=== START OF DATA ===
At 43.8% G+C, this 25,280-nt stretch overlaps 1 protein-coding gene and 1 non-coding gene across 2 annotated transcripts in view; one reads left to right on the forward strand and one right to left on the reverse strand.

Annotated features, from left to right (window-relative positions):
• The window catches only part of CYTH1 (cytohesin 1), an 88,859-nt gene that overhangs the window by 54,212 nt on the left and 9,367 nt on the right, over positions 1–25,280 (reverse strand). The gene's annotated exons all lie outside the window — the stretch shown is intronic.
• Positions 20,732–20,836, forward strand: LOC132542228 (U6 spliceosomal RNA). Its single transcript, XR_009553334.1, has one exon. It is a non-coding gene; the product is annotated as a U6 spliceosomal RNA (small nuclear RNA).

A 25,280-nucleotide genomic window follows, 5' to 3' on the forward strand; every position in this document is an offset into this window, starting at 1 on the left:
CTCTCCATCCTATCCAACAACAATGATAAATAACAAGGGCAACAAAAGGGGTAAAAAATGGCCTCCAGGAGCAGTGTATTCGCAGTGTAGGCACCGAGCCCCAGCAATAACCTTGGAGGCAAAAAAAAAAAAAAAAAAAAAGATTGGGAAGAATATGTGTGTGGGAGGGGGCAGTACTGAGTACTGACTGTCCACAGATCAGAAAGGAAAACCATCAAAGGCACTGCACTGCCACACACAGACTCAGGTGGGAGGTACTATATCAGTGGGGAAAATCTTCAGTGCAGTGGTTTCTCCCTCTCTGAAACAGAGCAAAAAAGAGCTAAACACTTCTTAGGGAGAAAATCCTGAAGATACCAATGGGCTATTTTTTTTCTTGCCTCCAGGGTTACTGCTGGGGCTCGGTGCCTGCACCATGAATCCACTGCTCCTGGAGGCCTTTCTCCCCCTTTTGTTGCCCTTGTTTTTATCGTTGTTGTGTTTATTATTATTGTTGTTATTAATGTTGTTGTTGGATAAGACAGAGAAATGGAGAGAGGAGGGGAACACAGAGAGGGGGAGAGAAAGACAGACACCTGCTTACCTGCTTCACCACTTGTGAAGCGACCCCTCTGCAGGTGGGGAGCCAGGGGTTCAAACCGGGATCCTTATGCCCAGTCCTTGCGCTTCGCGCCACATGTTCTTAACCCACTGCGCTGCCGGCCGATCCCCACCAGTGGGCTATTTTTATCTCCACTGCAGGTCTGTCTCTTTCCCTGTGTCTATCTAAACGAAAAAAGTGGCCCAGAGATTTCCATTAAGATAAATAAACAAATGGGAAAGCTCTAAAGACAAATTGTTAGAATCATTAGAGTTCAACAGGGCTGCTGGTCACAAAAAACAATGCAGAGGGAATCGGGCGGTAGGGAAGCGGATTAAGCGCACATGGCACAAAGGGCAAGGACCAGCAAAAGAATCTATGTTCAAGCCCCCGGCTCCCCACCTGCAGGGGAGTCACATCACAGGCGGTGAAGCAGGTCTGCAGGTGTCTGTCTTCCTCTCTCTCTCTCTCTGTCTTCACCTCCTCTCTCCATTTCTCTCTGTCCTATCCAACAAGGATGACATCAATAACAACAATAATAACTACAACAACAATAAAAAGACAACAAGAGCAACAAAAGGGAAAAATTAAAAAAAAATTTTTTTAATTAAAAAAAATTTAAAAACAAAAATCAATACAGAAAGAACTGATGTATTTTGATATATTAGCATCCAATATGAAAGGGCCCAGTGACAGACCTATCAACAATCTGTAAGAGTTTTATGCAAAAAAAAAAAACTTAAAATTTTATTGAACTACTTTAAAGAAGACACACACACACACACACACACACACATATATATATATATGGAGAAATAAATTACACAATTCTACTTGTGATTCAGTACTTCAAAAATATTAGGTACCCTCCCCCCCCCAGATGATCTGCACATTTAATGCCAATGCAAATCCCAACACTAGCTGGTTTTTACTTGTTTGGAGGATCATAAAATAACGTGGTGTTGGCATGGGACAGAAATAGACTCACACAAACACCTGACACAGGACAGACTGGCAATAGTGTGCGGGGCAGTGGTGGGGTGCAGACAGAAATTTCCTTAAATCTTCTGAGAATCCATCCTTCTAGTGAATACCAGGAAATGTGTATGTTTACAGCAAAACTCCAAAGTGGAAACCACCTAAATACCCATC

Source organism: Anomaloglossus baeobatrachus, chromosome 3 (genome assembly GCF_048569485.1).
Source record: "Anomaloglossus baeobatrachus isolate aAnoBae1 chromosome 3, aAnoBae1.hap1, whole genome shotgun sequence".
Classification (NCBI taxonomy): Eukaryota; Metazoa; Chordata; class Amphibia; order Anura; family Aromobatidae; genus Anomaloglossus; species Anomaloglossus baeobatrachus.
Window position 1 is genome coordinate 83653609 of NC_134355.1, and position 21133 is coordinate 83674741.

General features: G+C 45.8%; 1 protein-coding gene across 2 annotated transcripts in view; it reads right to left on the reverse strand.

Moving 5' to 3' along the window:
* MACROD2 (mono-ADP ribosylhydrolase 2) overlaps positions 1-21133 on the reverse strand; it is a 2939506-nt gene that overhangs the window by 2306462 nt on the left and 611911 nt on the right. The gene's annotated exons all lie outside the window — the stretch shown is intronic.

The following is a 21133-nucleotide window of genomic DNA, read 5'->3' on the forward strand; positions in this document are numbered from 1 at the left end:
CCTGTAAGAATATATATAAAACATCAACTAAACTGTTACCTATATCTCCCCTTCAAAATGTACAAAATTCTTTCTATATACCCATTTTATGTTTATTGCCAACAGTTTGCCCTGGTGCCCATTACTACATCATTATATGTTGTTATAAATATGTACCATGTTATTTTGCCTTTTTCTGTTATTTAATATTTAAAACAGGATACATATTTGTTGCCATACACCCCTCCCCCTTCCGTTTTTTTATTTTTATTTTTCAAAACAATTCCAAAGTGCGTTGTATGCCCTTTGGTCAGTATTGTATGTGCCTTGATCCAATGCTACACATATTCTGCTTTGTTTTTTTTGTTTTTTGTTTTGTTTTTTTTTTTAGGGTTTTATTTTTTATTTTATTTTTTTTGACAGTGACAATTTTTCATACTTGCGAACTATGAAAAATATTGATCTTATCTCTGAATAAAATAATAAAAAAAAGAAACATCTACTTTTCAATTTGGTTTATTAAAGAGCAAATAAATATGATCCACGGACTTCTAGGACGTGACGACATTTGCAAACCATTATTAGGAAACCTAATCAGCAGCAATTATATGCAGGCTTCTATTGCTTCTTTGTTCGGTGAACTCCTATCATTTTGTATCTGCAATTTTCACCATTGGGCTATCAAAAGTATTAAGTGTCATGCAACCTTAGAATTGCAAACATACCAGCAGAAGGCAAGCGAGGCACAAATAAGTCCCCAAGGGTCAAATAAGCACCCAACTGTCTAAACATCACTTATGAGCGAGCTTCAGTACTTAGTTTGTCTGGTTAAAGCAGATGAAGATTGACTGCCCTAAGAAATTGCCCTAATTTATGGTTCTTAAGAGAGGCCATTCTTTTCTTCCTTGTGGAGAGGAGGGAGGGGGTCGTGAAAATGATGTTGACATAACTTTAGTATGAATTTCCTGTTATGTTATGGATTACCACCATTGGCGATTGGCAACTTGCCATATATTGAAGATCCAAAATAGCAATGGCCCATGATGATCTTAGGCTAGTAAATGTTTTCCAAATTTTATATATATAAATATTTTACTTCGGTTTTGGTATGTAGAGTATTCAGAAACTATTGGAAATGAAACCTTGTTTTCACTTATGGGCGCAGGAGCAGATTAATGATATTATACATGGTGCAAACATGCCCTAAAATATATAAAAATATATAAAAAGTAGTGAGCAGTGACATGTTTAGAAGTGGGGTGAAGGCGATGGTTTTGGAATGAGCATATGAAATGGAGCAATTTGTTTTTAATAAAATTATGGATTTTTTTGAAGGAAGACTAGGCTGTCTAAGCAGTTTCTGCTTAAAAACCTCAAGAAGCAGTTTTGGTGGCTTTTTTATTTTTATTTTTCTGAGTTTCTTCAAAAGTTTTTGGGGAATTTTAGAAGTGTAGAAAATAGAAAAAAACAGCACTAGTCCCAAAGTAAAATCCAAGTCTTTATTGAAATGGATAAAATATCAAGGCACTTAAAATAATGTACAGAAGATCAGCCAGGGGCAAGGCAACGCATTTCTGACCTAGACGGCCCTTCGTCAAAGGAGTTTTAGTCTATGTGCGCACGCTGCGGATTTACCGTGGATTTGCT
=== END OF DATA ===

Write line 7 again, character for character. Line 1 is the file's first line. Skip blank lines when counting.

Source organism: Anomaloglossus baeobatrachus, chromosome 3 (genome assembly GCF_048569485.1).